Las Vegas airport set for major expansion

LAS VEGAS -- McCarran International Airport intends to undergo a major expansion over the next decade to handle a growing number of passengers flying to Las Vegas.

The country's seventh-busiest airport plans to build an additional 34 new gates, including a new terminal, and install high-tech baggage screening equipment for about $1.25 billion.

Airport officials said McCarran must grow if it wants to serve the increasing number of people who travel to Las Vegas annually. Last year, the airport handled 35.2 million people. In 2015, McCarran expects to accommodate 55.6 million passengers.

The airport is a vital link to the outside world and its cash, said Randy Walker, director of the Clark County Department of Aviation.

The airport funnels about $25 billion to the Las Vegas Valley each year, and keeping up with the area's growth is a constant challenge, he said.

"The hotels have created the demand," he told the Las Vegas Review-Journal. "And we never want anyone to say the reason they couldn't grow, hotel rooms couldn't be built or the (businesses) already here can't be successful was because the airport was a constraining factor."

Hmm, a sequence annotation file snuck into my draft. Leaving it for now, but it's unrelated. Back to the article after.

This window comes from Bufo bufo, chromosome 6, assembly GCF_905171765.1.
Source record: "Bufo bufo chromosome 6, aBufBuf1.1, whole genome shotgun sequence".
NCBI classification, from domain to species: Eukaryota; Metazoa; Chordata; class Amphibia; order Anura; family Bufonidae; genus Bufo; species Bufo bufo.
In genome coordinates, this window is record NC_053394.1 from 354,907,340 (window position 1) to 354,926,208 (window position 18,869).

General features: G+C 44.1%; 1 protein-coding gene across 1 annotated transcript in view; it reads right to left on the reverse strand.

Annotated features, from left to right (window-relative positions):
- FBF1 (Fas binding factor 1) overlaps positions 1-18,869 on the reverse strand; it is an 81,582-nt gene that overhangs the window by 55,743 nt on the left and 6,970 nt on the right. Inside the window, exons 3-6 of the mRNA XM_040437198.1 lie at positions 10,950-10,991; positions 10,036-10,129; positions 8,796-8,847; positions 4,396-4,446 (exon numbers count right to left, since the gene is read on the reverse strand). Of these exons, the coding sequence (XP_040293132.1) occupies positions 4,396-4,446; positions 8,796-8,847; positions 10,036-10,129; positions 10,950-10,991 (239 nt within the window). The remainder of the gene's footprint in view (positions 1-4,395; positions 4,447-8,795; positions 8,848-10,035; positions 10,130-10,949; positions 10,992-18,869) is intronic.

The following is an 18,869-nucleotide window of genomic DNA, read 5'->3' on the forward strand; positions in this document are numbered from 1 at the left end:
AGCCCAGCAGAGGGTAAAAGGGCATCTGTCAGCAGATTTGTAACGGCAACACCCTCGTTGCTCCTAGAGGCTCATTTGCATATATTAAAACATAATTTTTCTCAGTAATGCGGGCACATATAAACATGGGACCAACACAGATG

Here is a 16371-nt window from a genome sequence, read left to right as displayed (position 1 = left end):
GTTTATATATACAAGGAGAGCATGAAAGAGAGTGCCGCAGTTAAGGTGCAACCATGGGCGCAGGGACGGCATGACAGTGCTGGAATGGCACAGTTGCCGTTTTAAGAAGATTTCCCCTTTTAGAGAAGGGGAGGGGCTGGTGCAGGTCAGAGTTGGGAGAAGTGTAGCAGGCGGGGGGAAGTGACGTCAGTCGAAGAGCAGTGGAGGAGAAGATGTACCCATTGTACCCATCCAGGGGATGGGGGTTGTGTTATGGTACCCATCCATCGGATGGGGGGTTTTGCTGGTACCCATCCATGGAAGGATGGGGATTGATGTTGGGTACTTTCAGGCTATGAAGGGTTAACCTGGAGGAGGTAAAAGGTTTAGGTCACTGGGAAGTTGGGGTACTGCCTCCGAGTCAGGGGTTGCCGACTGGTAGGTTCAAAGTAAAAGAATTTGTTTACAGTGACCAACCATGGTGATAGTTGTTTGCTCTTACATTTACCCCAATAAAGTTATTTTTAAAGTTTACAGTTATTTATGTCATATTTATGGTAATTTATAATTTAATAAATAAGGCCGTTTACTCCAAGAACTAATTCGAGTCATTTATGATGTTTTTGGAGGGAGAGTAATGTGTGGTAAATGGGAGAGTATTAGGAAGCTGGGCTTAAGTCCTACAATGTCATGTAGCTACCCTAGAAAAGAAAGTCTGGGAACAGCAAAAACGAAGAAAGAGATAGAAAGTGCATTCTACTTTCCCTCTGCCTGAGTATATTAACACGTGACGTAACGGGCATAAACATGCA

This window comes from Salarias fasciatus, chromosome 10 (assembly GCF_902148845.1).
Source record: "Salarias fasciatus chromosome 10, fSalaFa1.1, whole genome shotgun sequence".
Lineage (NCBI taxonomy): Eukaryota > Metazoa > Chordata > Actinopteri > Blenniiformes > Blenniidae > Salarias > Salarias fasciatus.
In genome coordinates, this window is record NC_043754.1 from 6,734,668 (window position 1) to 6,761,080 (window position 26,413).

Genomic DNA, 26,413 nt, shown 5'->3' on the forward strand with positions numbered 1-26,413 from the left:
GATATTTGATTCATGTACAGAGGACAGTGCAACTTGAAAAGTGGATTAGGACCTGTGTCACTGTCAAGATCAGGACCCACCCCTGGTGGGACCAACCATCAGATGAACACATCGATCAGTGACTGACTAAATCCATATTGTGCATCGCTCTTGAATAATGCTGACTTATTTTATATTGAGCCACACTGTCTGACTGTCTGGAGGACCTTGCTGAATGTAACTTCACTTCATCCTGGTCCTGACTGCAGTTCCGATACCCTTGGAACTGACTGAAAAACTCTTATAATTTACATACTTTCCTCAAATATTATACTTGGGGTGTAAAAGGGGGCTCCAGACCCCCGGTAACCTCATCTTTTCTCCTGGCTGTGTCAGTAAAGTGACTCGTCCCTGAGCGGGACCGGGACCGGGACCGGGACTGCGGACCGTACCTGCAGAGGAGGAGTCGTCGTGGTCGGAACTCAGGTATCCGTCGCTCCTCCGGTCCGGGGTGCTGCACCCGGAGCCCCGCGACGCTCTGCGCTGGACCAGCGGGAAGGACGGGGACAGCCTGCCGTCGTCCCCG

According to the Las Vegas Convention and Visitors Authority, about half of this year's southern Nevada visitors will arrive by plane.

To handle the area's anticipated air traffic increase, the Clark County Commission in 2000 approved a master plan for long-term capital improvements at McCarran and other local airports.

While new construction was halted temporarily in fall 2001, Walker said work on several projects will create major changes at county aviation facilities.

The first project will add a 10-gate northeast wing to McCarran's D-gates concourse, Walker said. Work on the addition should begin in late January and will require about two years to complete.

When the D-gates' third wing nears its capacity, work would begin on Terminal 3. That project, which would add 14 new gates, tentatively is slated to open in summer 2008.

Terminal 3 would be followed by the 10-gate northwest wing of the D-gates concourse, the final passenger concourse to be built at McCarran, Walker said.

In addition, the department is working with representatives from several rental car companies to determine the need for a proposed consolidated rental car facility.

Walker also said McCarran will be able to house up to 60 explosive detection devices with space freed up thanks to the new buildings. That should ease security delays at the airport in the future.


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